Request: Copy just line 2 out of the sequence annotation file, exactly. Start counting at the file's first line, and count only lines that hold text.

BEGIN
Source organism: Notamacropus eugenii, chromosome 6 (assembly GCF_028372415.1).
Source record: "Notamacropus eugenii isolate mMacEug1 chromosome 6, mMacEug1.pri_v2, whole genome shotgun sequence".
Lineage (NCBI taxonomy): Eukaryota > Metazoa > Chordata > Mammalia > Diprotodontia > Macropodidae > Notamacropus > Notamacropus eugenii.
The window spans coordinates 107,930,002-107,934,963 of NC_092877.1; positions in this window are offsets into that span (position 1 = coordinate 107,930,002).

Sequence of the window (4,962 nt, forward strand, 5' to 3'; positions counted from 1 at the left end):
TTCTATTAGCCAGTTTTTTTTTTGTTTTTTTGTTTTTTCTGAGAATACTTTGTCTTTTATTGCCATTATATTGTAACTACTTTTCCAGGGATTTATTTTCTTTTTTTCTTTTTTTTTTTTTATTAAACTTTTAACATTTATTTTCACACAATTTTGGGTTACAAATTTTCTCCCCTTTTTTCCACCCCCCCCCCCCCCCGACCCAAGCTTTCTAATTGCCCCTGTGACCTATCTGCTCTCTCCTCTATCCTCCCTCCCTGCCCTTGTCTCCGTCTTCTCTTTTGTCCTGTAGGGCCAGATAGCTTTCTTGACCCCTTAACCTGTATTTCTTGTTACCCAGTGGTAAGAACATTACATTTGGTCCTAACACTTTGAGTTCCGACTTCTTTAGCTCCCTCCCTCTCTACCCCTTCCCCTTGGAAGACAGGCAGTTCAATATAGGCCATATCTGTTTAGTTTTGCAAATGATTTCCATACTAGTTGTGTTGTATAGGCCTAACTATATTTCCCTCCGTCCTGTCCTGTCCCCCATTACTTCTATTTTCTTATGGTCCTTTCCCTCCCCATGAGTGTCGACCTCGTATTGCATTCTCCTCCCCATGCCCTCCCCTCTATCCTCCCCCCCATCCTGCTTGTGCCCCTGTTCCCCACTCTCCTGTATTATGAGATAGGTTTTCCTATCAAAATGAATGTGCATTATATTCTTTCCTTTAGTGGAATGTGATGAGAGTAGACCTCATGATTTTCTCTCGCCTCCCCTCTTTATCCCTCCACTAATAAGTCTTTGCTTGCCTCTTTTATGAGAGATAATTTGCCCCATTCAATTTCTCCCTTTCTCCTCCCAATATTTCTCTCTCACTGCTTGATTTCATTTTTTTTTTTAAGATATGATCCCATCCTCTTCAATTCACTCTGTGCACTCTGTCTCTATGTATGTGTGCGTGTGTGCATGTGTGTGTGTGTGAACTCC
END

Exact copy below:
Source record: "Notamacropus eugenii isolate mMacEug1 chromosome 6, mMacEug1.pri_v2, whole genome shotgun sequence".